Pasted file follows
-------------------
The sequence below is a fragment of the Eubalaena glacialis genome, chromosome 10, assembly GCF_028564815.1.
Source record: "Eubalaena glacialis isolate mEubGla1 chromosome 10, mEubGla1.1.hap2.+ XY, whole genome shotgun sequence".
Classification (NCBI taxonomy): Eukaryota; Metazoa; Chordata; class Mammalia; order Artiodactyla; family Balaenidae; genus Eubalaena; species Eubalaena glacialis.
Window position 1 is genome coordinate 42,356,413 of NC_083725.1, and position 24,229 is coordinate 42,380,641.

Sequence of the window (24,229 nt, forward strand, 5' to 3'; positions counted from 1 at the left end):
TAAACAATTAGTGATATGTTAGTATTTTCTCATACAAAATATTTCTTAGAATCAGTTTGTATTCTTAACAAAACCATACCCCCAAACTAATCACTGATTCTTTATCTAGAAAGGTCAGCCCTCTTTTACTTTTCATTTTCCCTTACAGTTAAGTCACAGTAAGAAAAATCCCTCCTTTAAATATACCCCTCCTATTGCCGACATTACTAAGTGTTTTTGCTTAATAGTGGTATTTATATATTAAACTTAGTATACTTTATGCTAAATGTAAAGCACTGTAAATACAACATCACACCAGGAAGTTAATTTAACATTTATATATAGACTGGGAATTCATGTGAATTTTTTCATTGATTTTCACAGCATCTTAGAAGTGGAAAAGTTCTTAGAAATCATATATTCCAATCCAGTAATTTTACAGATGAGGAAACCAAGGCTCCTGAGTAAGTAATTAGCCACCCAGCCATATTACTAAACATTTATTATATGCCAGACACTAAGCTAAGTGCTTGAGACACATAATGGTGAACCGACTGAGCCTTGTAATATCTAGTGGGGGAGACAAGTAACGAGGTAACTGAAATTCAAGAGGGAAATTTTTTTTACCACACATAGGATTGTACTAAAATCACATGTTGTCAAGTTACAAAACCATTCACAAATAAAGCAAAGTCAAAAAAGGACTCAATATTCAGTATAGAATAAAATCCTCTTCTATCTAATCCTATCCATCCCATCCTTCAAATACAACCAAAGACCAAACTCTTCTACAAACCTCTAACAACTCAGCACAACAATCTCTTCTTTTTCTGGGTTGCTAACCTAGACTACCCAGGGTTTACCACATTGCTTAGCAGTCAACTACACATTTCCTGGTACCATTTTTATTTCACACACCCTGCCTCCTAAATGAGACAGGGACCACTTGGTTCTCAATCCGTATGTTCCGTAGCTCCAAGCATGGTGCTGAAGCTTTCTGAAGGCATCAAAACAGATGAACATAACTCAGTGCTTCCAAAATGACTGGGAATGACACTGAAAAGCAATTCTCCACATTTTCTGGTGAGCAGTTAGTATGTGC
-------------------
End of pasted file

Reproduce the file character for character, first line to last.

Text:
The sequence below is a fragment of the Eubalaena glacialis genome, chromosome 10, assembly GCF_028564815.1.
Source record: "Eubalaena glacialis isolate mEubGla1 chromosome 10, mEubGla1.1.hap2.+ XY, whole genome shotgun sequence".
Classification (NCBI taxonomy): Eukaryota; Metazoa; Chordata; class Mammalia; order Artiodactyla; family Balaenidae; genus Eubalaena; species Eubalaena glacialis.
Window position 1 is genome coordinate 42,356,413 of NC_083725.1, and position 24,229 is coordinate 42,380,641.

Sequence of the window (24,229 nt, forward strand, 5' to 3'; positions counted from 1 at the left end):
TAAACAATTAGTGATATGTTAGTATTTTCTCATACAAAATATTTCTTAGAATCAGTTTGTATTCTTAACAAAACCATACCCCCAAACTAATCACTGATTCTTTATCTAGAAAGGTCAGCCCTCTTTTACTTTTCATTTTCCCTTACAGTTAAGTCACAGTAAGAAAAATCCCTCCTTTAAATATACCCCTCCTATTGCCGACATTACTAAGTGTTTTTGCTTAATAGTGGTATTTATATATTAAACTTAGTATACTTTATGCTAAATGTAAAGCACTGTAAATACAACATCACACCAGGAAGTTAATTTAACATTTATATATAGACTGGGAATTCATGTGAATTTTTTCATTGATTTTCACAGCATCTTAGAAGTGGAAAAGTTCTTAGAAATCATATATTCCAATCCAGTAATTTTACAGATGAGGAAACCAAGGCTCCTGAGTAAGTAATTAGCCACCCAGCCATATTACTAAACATTTATTATATGCCAGACACTAAGCTAAGTGCTTGAGACACATAATGGTGAACCGACTGAGCCTTGTAATATCTAGTGGGGGAGACAAGTAACGAGGTAACTGAAATTCAAGAGGGAAATTTTTTTTACCACACATAGGATTGTACTAAAATCACATGTTGTCAAGTTACAAAACCATTCACAAATAAAGCAAAGTCAAAAAAGGACTCAATATTCAGTATAGAATAAAATCCTCTTCTATCTAATCCTATCCATCCCATCCTTCAAATACAACCAAAGACCAAACTCTTCTACAAACCTCTAACAACTCAGCACAACAATCTCTTCTTTTTCTGGGTTGCTAACCTAGACTACCCAGGGTTTACCACATTGCTTAGCAGTCAACTACACATTTCCTGGTACCATTTTTATTTCACACACCCTGCCTCCTAAATGAGACAGGGACCACTTGGTTCTCAATCCGTATGTTCCGTAGCTCCAAGCATGGTGCTGAAGCTTTCTGAAGGCATCAAAACAGATGAACATAACTCAGTGCTTCCAAAATGACTGGGAATGACACTGAAAAGCAATTCTCCACATTTTCTGGTGAGCAGTTAGTATGTGC